WASHINGTON — A divided and discontented Senate on Monday began debating a nearly $900 billion economic stimulus plan, while President Barack Obama launched a new grassroots campaign asking Americans to prod their lawmakers to act on it.
The Senate's legislation could look dramatically different by week's end, as lawmakers from both parties are eyeing changes in spending on infrastructure, housing aid and other features of the massive package.
The final Senate version, which could pass by week's end, must then be reconciled with the $819 billion stimulus plan that the House of Representatives passed last week.
Concerns are growing among members of both parties about the price tag and the plan's potential impact. The economy shrank 3.8 percent in the fourth quarter of 2008, its worst three-month showing in nearly 27 years, and economists see few prospects for quick improvement without massive government intervention.
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Obama, looking to bring some Republican critics on board in time to have the final bill ready for his signature by mid-February, called Democratic congressional leaders to the White House on Monday for a strategy session.
In an e-mail sent by the Democratic National Committee, the president also urged voters to host or attend a neighbor's "Economic Recovery House Meeting" this coming weekend, where a videotaped message from party chairman and Virginia Gov. Tim Kaine would be played to answer questions about the stimulus spending.
"I hope to sign the recovery plan into law in the next few weeks," Obama said in the e-mail. "But I need your help to spread the word and build support."
The grassroots tactic resembles Obama's presidential campaign efforts to keep supporters across America involved and energized, and is a novel extension of computer-based campaign tactics into governance.
Ironically, Republicans, in urging more tax relief and housing assistance, said Monday that they're truer to Obama's spirit than Democrats in Congress are, while warning that most GOP lawmakers are likely to oppose the Democratic plan unless there are major changes. No GOP lawmakers voted for the House version last week.
"It appears the Democratic leadership has not gotten the memo — or the message, if you will — from the president," said Senate Republican leader Mitch McConnell of Kentucky. "We believe, Republicans, that a stimulus bill must fix the main problem first, and that's housing. That's how all of this began. We think you ought to go right at housing first."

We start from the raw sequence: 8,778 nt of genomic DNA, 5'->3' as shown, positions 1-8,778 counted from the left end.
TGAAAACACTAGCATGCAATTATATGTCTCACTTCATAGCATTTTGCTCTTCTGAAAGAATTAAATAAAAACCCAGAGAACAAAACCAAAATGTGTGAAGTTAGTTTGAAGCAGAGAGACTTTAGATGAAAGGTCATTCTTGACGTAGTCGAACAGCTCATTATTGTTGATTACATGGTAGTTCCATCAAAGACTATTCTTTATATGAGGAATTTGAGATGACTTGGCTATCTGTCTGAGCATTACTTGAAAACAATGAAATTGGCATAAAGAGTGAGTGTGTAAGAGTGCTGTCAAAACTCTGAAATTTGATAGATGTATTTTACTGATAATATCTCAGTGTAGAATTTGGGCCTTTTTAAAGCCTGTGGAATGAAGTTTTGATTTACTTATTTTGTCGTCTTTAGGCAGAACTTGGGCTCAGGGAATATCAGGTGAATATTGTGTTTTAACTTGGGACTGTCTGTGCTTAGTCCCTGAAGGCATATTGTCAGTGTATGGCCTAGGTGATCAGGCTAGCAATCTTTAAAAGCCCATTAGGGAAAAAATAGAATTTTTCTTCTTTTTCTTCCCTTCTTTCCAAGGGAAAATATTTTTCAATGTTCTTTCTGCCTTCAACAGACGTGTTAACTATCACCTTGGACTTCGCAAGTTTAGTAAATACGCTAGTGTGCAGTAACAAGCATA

White House spokesman Robert Gibbs urged McConnell to "look at the whole bill," calling the Senate measure "a good plan."
The nonpartisan Congressional Budget Office has estimated that 64 percent of the House stimulus plan would be pumped into the economy by Sept. 30, 2010. It hasn't yet assessed the Senate plan.
Economists disagree on the value of the Democrats' stimulus plans.
The plans "won't reverse the current economic downturn," said economist Mark Zandi, who advised Republican John McCain during last year's presidential campaign and recently testified on Capitol Hill. "It will be severe, regardless. But (the stimulus) will provide a very vital boost to the flagging economy if it's passed quickly, in the next few weeks."
However, the Urban Institute-Brookings Institution Tax Policy Center found little to praise in the tax part of the Senate plan.
It didn't give any tax provision a grade of A, which it awards for measures that would "begin quickly and go primarily to people who would most likely spend it or to businesses that would most likely use funds to retain workers or expand."
It gave B-pluses to the rebates of $500 to most taxpayers, and to an expansion of the child credit.
That sort of lukewarm expert evaluation, coupled with growing rumblings from wary constituents, could fuel a bipartisan consensus to do more about housing and infrastructure, which both are more well-suited for "stimulus" actions than some Democratic proposals are.
To quicken spending, Sens. Patty Murray, D-Wash., and Dianne Feinstein, D-Calif., are expected to push to increase funds available for public works projects.
Republicans are taking the lead on housing, proposing a one-to-two-year government guarantee for a 4 percent interest rate on 30-year loans for creditworthy borrowers. Members haven't yet worked out a definition of "creditworthy," but GOP officials suggest it would include virtually anyone with a current loan or seeking a new one who'd qualify under normal lending rules.
Also being widely discussed among Republicans is a plan to give homebuyers a tax credit of up to $15,000, or 10 percent of the cost of a home this year, whichever is lower.
Senate Banking Committee Chairman Christopher Dodd, D-Conn., said that he's open to ideas. There's some thought that many of the housing breaks could wind up in separate housing legislation likely to be considered later this month.
In the Senate debate, Appropriations Committee Chairman Daniel Inouye, D-Hawaii, referred to lapses by Herbert Hoover, the president at the start of the Great Depression, and stressed the urgency for the bill.
"We must act boldly, decisively and with all possible speed or we will face dire consequences," Inouye said.
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